Methane gas remediation research takes out UC’s Thesis in Three competition

18 September 2020

A three-minute ‘elevator pitch’ on converting methane waste to bioplastics has taken out the top prize at UC’s Three Minute Thesis competition for Biological Sciences postgraduate student Flynn Adcock.

  • Flynn Adcock

    Postgraduate biological sciences student Flynn Adcock's three-minute ‘elevator pitch’ on converting methane waste to bioplastics has taken out the top prize at UC’s Three Minute Thesis competition, and been awarded highly commended at the National Inter-University Challenge.

The Three Minute Thesis (3MT) is a fast-paced global research communication competition where Master’s and Doctoral students explain their thesis in just three minutes, encouraging students to hone their communication skills, receive international peer review, and present to a wider general audience. Watch this year’s UC event here.

From the 12 students presenting, first place was awarded to Flynn Adcock – Science; second place to Samuel Martin Treceno – Engineering; and third place to Morgan Tracy – Science. Highly Commended was awarded to Amanda Board – Science, and Sriparna Saha – Science and Education.

Flynn’s thesis looks at the interactions between methane degrading bacteria and purple non-sulphur bacteria, as part of a larger project with Crown Research Institute Scion focused on using bacteria to remediate methane gas.

“Their interaction in a liquid culture has the potential to degrade methane and produce a polyester called PHA which is used in the fabrication of bioplastics. This could mean a future where bioreactors are attached to rubbish tips, wastewater treatment facilities, and oil and gas extraction and process plants, which will limit the release of methane to the environment.

“One of the reasons I entered Three Minute Thesis is because I am passionate about science communication and believe that being able to communicate these complex topics to people unfamiliar with them is key in addressing the bigger issue.”

Flynn’s video was entered in the Masters 3MT National Inter-University Challenge and awarded highly commended. Watch Flynn’s video here.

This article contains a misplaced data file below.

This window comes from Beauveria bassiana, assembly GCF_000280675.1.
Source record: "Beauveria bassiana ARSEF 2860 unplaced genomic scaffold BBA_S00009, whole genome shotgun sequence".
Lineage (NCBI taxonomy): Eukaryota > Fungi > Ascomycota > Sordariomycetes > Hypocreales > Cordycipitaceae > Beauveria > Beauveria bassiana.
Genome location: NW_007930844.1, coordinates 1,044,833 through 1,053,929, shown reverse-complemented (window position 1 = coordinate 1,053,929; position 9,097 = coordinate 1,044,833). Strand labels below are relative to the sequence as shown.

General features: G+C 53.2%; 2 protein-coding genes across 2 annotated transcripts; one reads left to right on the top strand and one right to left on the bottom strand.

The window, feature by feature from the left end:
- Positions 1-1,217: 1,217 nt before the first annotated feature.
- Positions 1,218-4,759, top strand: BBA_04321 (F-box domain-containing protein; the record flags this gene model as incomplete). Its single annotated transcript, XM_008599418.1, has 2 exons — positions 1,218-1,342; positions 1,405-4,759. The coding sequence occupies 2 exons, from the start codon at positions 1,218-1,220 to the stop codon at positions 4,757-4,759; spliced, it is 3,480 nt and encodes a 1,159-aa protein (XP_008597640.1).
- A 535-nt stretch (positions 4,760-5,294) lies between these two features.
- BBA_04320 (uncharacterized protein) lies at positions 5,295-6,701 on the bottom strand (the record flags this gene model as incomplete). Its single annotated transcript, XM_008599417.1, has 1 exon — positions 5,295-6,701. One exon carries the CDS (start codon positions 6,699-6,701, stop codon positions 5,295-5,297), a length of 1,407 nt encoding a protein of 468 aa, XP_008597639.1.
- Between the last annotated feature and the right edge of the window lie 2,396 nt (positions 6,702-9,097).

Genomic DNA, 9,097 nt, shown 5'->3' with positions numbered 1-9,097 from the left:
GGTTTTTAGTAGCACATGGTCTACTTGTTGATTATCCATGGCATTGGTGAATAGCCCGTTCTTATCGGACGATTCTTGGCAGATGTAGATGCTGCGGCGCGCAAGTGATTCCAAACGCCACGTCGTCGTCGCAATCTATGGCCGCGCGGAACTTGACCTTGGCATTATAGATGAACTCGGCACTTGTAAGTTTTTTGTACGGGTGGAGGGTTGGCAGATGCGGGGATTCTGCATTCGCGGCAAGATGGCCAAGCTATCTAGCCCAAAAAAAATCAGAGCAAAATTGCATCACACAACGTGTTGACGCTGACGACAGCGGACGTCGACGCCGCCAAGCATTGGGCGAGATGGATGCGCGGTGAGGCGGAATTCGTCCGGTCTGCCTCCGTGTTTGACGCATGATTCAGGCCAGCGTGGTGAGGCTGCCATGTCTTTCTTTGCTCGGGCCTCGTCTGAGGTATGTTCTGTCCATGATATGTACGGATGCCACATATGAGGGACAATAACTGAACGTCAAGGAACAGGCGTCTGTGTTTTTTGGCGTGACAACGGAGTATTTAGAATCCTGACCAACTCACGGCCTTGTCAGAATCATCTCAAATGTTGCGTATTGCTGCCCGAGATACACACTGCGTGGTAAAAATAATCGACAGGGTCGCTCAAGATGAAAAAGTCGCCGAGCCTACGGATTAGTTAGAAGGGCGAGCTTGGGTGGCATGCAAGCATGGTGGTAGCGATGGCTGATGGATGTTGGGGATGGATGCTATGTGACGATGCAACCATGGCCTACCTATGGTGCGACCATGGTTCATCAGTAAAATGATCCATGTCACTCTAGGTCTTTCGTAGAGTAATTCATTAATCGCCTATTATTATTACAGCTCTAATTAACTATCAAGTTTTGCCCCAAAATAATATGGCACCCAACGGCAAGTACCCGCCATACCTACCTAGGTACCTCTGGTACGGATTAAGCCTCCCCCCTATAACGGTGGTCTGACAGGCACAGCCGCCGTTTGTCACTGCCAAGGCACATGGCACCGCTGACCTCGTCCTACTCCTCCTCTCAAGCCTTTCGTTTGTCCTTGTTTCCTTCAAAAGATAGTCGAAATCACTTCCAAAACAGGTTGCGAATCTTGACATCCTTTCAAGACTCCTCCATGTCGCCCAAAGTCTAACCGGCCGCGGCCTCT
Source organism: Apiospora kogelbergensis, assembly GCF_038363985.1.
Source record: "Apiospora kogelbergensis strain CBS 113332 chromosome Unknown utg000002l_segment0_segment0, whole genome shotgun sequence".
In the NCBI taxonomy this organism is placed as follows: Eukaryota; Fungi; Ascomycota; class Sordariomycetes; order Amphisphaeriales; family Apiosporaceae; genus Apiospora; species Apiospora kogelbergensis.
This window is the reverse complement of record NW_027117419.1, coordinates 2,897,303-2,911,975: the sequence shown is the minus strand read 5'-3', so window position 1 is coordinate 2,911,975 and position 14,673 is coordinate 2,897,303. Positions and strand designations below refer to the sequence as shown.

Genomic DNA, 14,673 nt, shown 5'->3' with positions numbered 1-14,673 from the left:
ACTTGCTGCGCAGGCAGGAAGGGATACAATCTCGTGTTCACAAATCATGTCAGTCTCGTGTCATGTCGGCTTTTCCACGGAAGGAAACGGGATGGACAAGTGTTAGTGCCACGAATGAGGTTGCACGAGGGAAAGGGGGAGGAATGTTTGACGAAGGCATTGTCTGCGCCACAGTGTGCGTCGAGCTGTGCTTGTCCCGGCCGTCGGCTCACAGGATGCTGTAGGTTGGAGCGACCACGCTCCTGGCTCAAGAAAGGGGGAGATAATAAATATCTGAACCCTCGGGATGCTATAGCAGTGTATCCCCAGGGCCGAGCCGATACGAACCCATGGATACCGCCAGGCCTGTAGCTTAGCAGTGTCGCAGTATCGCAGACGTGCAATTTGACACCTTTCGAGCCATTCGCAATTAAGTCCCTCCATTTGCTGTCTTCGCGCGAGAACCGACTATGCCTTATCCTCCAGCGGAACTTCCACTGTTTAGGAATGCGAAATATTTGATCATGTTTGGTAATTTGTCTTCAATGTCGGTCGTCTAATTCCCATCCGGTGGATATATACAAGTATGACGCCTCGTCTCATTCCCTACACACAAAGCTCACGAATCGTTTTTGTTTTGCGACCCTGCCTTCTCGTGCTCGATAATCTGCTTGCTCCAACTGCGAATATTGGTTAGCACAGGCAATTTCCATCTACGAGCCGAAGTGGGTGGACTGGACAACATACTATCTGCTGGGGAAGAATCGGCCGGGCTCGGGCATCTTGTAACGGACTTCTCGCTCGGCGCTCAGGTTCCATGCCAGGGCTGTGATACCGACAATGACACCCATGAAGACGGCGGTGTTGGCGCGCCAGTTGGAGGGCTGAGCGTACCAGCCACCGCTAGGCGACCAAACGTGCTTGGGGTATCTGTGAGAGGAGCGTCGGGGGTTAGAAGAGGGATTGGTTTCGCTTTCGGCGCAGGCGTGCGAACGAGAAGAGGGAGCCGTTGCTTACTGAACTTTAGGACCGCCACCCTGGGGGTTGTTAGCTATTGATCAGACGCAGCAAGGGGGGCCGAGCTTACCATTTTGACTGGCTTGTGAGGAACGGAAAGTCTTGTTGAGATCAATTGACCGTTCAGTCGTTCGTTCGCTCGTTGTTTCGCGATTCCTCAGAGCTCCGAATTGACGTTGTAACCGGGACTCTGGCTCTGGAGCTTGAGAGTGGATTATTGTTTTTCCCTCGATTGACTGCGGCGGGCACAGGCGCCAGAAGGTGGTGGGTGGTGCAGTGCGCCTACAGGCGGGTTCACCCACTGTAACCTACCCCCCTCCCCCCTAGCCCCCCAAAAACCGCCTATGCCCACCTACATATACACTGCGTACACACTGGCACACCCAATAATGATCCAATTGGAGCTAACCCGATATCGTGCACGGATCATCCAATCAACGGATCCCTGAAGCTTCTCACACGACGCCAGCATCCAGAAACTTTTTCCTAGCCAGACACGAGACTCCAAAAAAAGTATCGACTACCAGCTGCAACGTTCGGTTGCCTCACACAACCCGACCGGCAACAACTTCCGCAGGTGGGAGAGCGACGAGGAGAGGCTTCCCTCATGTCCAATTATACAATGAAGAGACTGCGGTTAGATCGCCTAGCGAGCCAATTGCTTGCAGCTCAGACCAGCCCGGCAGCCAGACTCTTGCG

Reducing greenhouse gas emissions is also a focus of second place winner Samuel Martin Treceno’s thesis which looks at the feasibility of extracting high valuable metals from slag, the largest by-product of steelmaking factories.

“My research has proved that that it is possible to recycle this material. The process that I am working on uses electricity and has the potential to avoid greenhouse gas emissions. My goal is to develop an alternative way to produce metals that would allow us to meet our current material needs without compromising the ability of future generations to meet their own needs.”

As the top PhD in the competition, Samuel will be representing UC at the 2020 Asia-Pacific Three Minute Thesis Competition on 1 October. Watch Samuel’s video here.

Third-prize winner Morgan Tracy’s thesis focuses on neighbourhood effects and pollination systems of invasive species on Carmichaelia, a rare, endemic broom.

“Understanding how the neighbourhood effects of large, showy invasives influence our small, inconspicuous natives is critical for us to be able to target our conservation efforts to best protect native biodiversity. I entered 3MT because it was a great opportunity to communicate my passion for nature and the native environment.” 

This year the event included a new competition, Visualise your Thesis, where postgraduate students were invited to create a 60-second video to showcase their research. First place was awarded to Jane Alexander – Engineering; second place to Daniel Boczniewicz – Engineering; third place to Mareike Barbuder – Science. Jane’s entry will represent UC at the international competition, operating out of the University of Melbourne.

 

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